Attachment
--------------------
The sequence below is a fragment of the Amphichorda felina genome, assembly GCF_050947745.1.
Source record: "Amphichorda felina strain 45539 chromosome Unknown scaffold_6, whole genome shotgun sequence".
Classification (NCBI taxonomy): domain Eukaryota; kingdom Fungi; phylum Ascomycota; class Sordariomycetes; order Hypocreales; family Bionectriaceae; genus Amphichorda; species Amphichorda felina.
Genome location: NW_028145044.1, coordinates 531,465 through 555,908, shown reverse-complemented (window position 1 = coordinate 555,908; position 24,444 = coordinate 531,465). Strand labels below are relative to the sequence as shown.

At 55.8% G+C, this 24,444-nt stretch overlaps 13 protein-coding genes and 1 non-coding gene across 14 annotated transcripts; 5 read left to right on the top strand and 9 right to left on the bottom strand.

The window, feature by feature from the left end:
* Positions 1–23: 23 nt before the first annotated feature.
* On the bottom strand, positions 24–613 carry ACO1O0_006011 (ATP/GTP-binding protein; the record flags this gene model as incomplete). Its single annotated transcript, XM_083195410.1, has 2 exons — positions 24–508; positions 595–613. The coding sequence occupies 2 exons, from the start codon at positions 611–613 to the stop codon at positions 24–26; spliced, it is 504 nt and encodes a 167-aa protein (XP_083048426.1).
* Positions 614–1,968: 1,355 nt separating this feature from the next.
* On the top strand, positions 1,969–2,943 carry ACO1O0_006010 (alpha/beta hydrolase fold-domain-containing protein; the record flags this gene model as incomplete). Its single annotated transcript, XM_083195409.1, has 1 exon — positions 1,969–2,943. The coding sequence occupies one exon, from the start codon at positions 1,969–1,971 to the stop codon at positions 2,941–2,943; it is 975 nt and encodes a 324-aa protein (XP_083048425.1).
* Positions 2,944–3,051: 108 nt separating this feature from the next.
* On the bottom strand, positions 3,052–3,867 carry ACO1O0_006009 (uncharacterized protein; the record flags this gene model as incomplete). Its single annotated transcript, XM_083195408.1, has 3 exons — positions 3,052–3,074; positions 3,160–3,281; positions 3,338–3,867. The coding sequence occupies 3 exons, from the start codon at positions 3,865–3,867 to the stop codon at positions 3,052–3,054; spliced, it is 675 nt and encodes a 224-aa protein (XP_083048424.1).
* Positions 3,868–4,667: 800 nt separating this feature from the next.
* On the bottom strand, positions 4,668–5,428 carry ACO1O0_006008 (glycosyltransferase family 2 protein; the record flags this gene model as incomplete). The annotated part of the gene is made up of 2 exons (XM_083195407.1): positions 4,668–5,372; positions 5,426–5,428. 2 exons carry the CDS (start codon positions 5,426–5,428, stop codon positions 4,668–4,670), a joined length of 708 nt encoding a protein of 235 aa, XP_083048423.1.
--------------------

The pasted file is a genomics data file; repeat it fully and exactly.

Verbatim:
The sequence below is a fragment of the Amphichorda felina genome, assembly GCF_050947745.1.
Source record: "Amphichorda felina strain 45539 chromosome Unknown scaffold_6, whole genome shotgun sequence".
Classification (NCBI taxonomy): domain Eukaryota; kingdom Fungi; phylum Ascomycota; class Sordariomycetes; order Hypocreales; family Bionectriaceae; genus Amphichorda; species Amphichorda felina.
Genome location: NW_028145044.1, coordinates 531,465 through 555,908, shown reverse-complemented (window position 1 = coordinate 555,908; position 24,444 = coordinate 531,465). Strand labels below are relative to the sequence as shown.

At 55.8% G+C, this 24,444-nt stretch overlaps 13 protein-coding genes and 1 non-coding gene across 14 annotated transcripts; 5 read left to right on the top strand and 9 right to left on the bottom strand.

The window, feature by feature from the left end:
* Positions 1–23: 23 nt before the first annotated feature.
* On the bottom strand, positions 24–613 carry ACO1O0_006011 (ATP/GTP-binding protein; the record flags this gene model as incomplete). Its single annotated transcript, XM_083195410.1, has 2 exons — positions 24–508; positions 595–613. The coding sequence occupies 2 exons, from the start codon at positions 611–613 to the stop codon at positions 24–26; spliced, it is 504 nt and encodes a 167-aa protein (XP_083048426.1).
* Positions 614–1,968: 1,355 nt separating this feature from the next.
* On the top strand, positions 1,969–2,943 carry ACO1O0_006010 (alpha/beta hydrolase fold-domain-containing protein; the record flags this gene model as incomplete). Its single annotated transcript, XM_083195409.1, has 1 exon — positions 1,969–2,943. The coding sequence occupies one exon, from the start codon at positions 1,969–1,971 to the stop codon at positions 2,941–2,943; it is 975 nt and encodes a 324-aa protein (XP_083048425.1).
* Positions 2,944–3,051: 108 nt separating this feature from the next.
* On the bottom strand, positions 3,052–3,867 carry ACO1O0_006009 (uncharacterized protein; the record flags this gene model as incomplete). Its single annotated transcript, XM_083195408.1, has 3 exons — positions 3,052–3,074; positions 3,160–3,281; positions 3,338–3,867. The coding sequence occupies 3 exons, from the start codon at positions 3,865–3,867 to the stop codon at positions 3,052–3,054; spliced, it is 675 nt and encodes a 224-aa protein (XP_083048424.1).
* Positions 3,868–4,667: 800 nt separating this feature from the next.
* On the bottom strand, positions 4,668–5,428 carry ACO1O0_006008 (glycosyltransferase family 2 protein; the record flags this gene model as incomplete). The annotated part of the gene is made up of 2 exons (XM_083195407.1): positions 4,668–5,372; positions 5,426–5,428. 2 exons carry the CDS (start codon positions 5,426–5,428, stop codon positions 4,668–4,670), a joined length of 708 nt encoding a protein of 235 aa, XP_083048423.1.